Working with kids has always been my passion. I appreciated getting to do that along with furthering my knowledge about what education means, in particular how to challenge the traditional mold of education and what it looks like to work with students to make learning a collaborative experience. ~ Alexandra Keysselitz
The Education Studies minor is grounded in social justice and teaches students to question their own biases and social location and the inequities that shape individuals, interpersonal interactions, and institutions in order to acknowledge the full humanity of students, families, educational personnel and other stakeholders. Students experiencing the Education Studies minor use theory and experience to critically consider how educational policy and classroom practices materially impact the learning opportunities available to P-12 students.
Students interested in teaching as a career, or in the Puget Sound Master of Arts in Teaching (M.A.T.) program, can learn what life as a teacher is like, develop their skills as educators, and complete the two required prerequisites. The Education Studies minor is also appropriate for students hope to pursue careers in social work, community activism, or providing training in various settings.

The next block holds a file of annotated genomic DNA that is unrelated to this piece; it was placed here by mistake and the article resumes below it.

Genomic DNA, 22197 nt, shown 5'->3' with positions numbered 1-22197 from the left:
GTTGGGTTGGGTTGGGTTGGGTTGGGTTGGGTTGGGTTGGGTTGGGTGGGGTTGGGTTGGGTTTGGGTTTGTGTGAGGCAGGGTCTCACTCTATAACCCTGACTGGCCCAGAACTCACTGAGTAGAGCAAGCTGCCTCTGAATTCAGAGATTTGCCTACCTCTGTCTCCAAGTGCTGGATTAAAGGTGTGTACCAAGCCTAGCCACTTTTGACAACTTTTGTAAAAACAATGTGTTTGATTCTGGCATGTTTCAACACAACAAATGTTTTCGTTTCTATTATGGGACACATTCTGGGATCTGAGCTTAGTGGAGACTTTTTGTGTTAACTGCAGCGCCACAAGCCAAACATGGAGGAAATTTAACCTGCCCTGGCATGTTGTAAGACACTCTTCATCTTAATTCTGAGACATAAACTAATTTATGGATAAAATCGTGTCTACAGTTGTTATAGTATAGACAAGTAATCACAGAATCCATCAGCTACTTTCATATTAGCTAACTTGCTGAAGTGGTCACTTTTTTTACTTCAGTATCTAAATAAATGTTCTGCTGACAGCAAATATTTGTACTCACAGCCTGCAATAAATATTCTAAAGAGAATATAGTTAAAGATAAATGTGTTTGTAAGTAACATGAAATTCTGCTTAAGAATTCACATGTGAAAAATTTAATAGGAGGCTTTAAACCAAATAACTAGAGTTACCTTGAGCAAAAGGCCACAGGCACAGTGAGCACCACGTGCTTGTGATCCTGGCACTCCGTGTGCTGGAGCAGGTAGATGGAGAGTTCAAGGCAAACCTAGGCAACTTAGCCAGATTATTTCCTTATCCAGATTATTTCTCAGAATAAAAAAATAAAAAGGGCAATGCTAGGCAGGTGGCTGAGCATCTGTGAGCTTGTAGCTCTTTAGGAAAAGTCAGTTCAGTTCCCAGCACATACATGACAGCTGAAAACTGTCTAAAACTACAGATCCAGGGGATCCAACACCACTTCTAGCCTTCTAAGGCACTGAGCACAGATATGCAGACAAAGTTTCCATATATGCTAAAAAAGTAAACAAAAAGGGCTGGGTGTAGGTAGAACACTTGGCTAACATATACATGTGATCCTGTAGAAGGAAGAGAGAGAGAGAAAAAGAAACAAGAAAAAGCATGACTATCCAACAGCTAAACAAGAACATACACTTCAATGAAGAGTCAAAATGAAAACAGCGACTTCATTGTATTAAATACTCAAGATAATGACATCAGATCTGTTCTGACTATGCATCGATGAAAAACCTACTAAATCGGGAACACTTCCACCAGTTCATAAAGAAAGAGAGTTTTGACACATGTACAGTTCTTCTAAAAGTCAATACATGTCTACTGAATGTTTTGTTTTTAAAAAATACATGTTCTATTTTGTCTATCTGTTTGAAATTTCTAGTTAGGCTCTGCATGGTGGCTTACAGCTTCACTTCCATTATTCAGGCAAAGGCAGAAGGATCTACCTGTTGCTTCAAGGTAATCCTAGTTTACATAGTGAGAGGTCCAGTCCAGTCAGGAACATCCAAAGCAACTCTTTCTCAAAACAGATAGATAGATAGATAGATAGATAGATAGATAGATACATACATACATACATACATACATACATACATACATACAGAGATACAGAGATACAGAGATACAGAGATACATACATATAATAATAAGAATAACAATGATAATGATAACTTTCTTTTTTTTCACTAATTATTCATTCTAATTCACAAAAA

Education Studies minors explore questions, such as: How can teachers recognize and confront bias and inequities that shape institutions, interpersonal interactions, and individuals? How do educational policy and classroom practices impact the learning opportunities available to public school students? How can teachers navigate between the official knowledge of the dominant culture and the lives and interests of students?
Education Studies minors participate in local education settings. In 200-level education classes, students use a social justice lens to explore topics such as economic inequality, literacy, and gender, connecting these topics to their work in local educational settings. During the capstone experience students work extensively in a local classroom helping teachers ask questions and gather data to improve their teaching. Students learn to appreciate the complexities of classroom practice and experience a model for making positive change.